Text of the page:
When going to the office means following the barbed wire to the building next to a gas chamber....
When Jarek Mensfelt, 49, first came to work at Auschwitz, it was for pragmatic reasons. He had studied languages and besides Polish, he also speaks English, French and Spanish. He’s now been here for 16 years.
“It was only after I started working here that I think my life changed…not before,” he says.
He began working as a guide and then an interpreter at the Auschwitz-Birkenau Museum and Memorial. But he never thought of it as a ‘mission,’ he adds. Although he was born in a town only 7 km away, it didn’t occur to him in his youth that he would build a career out of the history surrounding the former Nazi concentration camp where 1.1 million people – the majority of whom were Jews – were killed.
Today, he heads the press office, and while his day job involves maintaining the museum’s website and managing relations with journalists, he still conducts three-hour tours for visitors three to five times a week.
Working in his office, he sips green tea or his favorite sweetened boiled rhubarb drink. He usually starts his day by watering his plants and having a discussion with his three immediate colleagues. But reminders that his isn’t a regular office are never far away.
“Behind the window, you can see the barbed wire and just ten meters away is the former gas chamber where tens of thousands were brutally murdered,” he says.
His office on the grounds of Auschwitz I – the first of the satellite complex of camps – is in the former SS canteen, and next to the gas chamber. He recalls an incident that struck him when he first came to Auschwitz to apply for a job. He asked for directions at the reception and was told matter-of-factly: “go along the barbed wire and you’ll see the chimney and that is the crematorium and that is where the office is.” So while he tries not to think about that all the time, he also hopes never to forget where he works and what happened here, 70 years ago.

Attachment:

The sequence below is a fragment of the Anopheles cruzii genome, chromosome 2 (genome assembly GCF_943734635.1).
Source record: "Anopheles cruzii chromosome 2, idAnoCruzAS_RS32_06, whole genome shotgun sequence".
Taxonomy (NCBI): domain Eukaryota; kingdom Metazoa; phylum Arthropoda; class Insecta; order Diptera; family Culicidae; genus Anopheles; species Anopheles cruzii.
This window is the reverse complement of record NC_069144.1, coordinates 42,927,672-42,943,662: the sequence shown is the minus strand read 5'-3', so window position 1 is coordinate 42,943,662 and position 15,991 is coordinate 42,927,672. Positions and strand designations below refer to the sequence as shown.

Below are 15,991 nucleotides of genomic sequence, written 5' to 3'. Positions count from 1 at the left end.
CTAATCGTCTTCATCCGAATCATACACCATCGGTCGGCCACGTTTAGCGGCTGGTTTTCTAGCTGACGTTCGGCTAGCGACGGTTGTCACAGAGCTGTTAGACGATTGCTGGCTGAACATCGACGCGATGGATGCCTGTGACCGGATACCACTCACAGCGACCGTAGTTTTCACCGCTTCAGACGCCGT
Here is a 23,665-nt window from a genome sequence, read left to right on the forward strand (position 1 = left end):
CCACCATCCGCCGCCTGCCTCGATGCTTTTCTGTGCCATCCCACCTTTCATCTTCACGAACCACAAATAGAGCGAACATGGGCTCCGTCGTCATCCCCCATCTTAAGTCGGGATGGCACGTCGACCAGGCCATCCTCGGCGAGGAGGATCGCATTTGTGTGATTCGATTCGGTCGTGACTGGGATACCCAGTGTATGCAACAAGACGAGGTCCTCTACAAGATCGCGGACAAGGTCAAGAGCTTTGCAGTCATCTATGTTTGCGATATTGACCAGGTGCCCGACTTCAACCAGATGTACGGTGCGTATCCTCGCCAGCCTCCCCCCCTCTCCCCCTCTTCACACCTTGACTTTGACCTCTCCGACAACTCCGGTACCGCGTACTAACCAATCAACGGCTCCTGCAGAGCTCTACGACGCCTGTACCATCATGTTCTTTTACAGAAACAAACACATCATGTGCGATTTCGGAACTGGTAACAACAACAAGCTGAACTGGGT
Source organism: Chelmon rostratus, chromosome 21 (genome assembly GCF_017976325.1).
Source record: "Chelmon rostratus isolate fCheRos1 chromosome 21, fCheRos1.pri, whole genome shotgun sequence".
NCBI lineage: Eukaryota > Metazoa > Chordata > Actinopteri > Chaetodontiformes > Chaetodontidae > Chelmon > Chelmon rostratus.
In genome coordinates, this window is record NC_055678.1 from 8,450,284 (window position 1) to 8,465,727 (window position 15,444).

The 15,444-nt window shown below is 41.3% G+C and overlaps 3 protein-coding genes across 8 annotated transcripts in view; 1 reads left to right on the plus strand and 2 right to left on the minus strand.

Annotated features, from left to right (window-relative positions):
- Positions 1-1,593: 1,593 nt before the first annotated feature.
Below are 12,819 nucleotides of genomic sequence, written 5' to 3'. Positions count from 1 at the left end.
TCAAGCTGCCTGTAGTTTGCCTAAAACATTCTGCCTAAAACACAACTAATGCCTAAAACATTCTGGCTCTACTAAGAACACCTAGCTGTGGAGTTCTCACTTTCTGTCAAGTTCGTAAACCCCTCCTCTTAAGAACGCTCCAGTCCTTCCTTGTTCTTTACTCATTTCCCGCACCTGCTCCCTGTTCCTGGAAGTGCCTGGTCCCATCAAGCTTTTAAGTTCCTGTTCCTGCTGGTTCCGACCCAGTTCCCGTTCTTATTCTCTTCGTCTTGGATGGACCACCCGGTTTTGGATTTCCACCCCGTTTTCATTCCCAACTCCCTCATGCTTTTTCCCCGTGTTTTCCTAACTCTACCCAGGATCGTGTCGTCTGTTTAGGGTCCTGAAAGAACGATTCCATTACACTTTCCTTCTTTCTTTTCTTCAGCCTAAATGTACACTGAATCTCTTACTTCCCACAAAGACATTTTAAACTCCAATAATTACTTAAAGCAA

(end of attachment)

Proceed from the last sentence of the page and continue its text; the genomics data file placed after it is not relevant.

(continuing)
“Each time I’m going into the camp at Birkenau, I can still sense the emotions,” he says, referring to Auschwitz II-Birkenau, the largest of the camps that held up to 90,000 prisoners and where 90 per cent of the victims here were killed.
To cope with the intensity of these emotions, he adds, he simply tries to “be mindful” – staying aware of who he is and where he is, not going into “a dreamlike mode” but yet not letting the emotions take control of his life.
Mensfelt is divorced and has a stepson, 28, who lives in Ireland, and a daughter, 23, who is studying cognitive sciences. He still lives in the village he grew up in, near his mother and sister. When he isn’t at work, he can be found walking his dog, riding his bicycle or swimming.
In his career at the museum, he has led more than 1,500 groups on tour around the museum and memorial. If you’re lucky enough to be guided by Mensfelt, he may take you to a spot not usually on the standard guided tour route – the swimming pool.
Even though it’s been more than 10 years, he has never been able to forget what happened on one of the tours he led.
One of the questions he is asked most often is about how people could live in the villages around the camps.
“This is sometimes hard to understand for foreigners, because they would think of Auschwitz as a black hole with no life, where everything was destroyed,” he explains.
Similarly, he adds, it is hard for most people he meets to understand how he and about 260 other employees at Auschwitz go to work every day at a site of great human tragedy. In hindsight, he recalls, he himself was depressed in the first two years of working here.
“It was really affecting me and I couldn’t simply switch off,” he said. “I became quiet internally and I changed my attitude to life.”
But now, he adds, his work in “conveying history” fulfills him and he feels gratified thinking that each day, the thousands of visitors passing through the Auschwitz gates, under the famous “Arbeit Macht Frei” sign will leave having learned something.
“I became more optimistic after all,” he said. “I’m doing what I like doing. I’m a happy man.”
Unlike his colleague Mensfelt, press officer Pawel Sawicki has worked at Auschwitz for only three years, but he feels as if his life’s journey has led him here. The 30-year-old former journalist and soon-to-be father of twins talks about the mission of “working with memory and educating people.”
“I think many people think of us as very sad and terrified people because we have to deal with murder and with gas chambers and so on, but in fact, what I learned from the survivors is to be happy every day.” – Pawel Sawicki.